Do you see Pippi there soaring upwards? This is the brave heart, the strong core of inner strength (RM Jiyu from the Order of Buddhist Contemplatives called it our Iron Being). I see this in Pippi Longstockings who is a bit of a personal hero to me. We all need heros to inspire us, don't you think, the vision to draw us onward? And we all need to cultivate that inner confidence. Chogyam Trungpa used to talk about "having a strong back and a tender heart."
And of course there is the inevitable cloud that comes to us in this human realm. Dukkha anyone? I've got some lovely latte coloured dukkha in the cloud.
And the Dharma in it is about how we relate to dukkha. I was having a dukkha day yesterday. Feeling like I was being revisited by a cold I had a few weeks ago. A grey cloud followed me around colouring everything. This is an old pattern of relating to unwellness for me: aversion. I did the best I could, but there was a kind of skirmish going on between me and my dukkha. And at the end of the day as I lay in bed, it came to me that it was all okay, that I could embrace everything,, even the darkness. I could be tender toward my feeling unwell AND toward my aversion to feeling unwell. Joko Beck calls it "being a bigger container."
And my painting is about this really, the experience of holding it all. I don't know if you can read the words. Upper left in the cloud, it says "Rain Wept Buckets On Her New Dress" "A Mushroom Cloud of Tears" There it is Dukkha, or unsatisfactoriness, the stuff we don't want. And then there is our attachment to what we want (or want to push away) that causes suffering, our wanting things to be a certain way, the second noble truth . Next line of text is about this: "Played The Umbilical Chord of Desire".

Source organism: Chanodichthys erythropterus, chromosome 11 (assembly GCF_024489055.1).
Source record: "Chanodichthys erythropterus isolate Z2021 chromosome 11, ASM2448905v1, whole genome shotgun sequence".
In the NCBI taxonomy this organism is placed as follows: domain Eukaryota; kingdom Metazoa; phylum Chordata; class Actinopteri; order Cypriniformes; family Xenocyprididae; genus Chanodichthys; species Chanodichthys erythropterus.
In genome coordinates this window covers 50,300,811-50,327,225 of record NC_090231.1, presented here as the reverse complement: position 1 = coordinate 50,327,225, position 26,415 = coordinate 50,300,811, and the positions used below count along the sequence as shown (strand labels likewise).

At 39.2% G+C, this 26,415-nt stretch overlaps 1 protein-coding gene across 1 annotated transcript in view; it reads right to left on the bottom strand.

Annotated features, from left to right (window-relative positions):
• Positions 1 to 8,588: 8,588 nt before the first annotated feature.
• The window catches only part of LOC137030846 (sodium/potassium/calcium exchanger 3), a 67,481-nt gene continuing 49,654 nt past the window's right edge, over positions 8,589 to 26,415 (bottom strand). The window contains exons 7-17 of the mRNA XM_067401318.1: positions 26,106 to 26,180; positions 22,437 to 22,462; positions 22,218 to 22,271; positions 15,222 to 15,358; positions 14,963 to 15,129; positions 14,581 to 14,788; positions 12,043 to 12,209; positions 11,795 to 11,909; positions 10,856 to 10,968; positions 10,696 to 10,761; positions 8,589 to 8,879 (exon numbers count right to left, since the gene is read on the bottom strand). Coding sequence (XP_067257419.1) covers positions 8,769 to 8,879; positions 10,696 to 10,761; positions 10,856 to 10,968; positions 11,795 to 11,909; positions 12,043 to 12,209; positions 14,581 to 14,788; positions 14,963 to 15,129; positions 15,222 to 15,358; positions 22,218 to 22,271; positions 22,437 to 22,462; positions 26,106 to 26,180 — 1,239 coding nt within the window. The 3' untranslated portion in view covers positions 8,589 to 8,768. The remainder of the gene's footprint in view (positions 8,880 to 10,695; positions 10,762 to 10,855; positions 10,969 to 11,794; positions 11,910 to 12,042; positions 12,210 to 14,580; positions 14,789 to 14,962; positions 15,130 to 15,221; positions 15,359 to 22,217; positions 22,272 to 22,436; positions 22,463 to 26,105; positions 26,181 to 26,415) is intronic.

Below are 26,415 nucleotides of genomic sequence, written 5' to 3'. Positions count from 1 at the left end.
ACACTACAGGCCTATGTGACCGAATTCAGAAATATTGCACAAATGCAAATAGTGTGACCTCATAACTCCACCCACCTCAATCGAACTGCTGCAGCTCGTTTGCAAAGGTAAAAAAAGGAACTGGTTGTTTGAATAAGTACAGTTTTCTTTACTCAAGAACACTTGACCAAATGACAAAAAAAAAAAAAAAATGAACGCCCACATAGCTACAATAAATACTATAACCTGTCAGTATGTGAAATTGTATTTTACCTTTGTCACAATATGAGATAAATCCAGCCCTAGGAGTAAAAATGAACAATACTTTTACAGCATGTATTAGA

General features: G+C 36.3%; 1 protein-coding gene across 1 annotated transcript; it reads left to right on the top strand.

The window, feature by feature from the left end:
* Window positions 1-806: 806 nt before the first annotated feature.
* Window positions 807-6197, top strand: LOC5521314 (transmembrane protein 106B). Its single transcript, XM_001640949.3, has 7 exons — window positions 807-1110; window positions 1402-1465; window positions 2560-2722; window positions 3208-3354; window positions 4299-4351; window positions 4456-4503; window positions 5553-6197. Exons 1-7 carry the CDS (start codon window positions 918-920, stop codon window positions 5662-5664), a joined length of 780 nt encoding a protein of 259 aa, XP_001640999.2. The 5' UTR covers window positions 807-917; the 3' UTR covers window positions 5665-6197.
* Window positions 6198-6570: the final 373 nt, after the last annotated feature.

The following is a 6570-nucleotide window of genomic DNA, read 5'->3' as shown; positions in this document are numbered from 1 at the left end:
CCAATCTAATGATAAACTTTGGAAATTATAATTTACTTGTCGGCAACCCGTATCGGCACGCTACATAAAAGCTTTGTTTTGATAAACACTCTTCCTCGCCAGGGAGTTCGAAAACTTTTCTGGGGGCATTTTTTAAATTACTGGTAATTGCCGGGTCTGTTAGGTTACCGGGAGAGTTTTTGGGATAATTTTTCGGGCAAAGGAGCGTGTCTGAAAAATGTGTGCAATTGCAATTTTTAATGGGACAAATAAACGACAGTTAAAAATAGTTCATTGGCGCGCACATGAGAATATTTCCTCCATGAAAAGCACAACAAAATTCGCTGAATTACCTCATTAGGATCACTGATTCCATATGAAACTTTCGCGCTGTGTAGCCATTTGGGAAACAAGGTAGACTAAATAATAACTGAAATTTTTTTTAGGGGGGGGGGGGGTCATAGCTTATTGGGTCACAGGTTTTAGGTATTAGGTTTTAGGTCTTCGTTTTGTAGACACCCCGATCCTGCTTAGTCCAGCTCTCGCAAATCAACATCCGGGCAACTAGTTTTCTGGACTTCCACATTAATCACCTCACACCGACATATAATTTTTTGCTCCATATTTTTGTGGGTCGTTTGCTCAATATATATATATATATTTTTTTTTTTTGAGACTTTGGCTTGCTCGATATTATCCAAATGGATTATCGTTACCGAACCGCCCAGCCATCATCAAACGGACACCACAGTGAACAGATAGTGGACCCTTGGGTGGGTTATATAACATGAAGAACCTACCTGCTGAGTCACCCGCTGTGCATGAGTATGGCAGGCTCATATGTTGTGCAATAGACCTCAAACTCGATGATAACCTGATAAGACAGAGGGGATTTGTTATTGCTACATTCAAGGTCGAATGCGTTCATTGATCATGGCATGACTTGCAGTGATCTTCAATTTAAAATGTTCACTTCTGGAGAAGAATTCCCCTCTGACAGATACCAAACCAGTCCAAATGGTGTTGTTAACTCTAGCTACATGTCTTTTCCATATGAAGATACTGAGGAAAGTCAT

And text in the lower right: "Still She noticed she could fly in the thin air of joy" which of course is about our letting go which we can't do by our own will, but happens if we lay the fertile ground and cultivate it through our spiritual practice: the fruits of practice.
I did a Metta Retreat last weekend at the divinely beautiful Stowel Lake Farm. I will share that next time around. Until then may the peace of holding both your strength and frailties be with you. Is that the "force", Luke?
Buddhism & Art...if I had to pick two words that give an overview of what I get up to in this world those would be my choices. Buddhism is the ground upon which I rest all else. I like to think it brings me some sanity. It helps me think in some logical way about what I am doing and look at it as deeply as possible. What did I just do? Why ? What's that all about? ...To try and look at my life without sliding over things or fooling myself...To be present for life, not rejecting or preferring one experience over another. Buddhist practice makes my life full and rich, sometimes filled with joy and sometimes with a deep experience of the suffering present in this world.
After all those words does it seem odd to say that it is the simplicity of Zen that appeals to me? This inclination to simplicity pulls me to try and integrate my practice and work, to paint Buddhas, to observe my process as I work.
I am drawn to mixed media, integrating script and words with images and colour.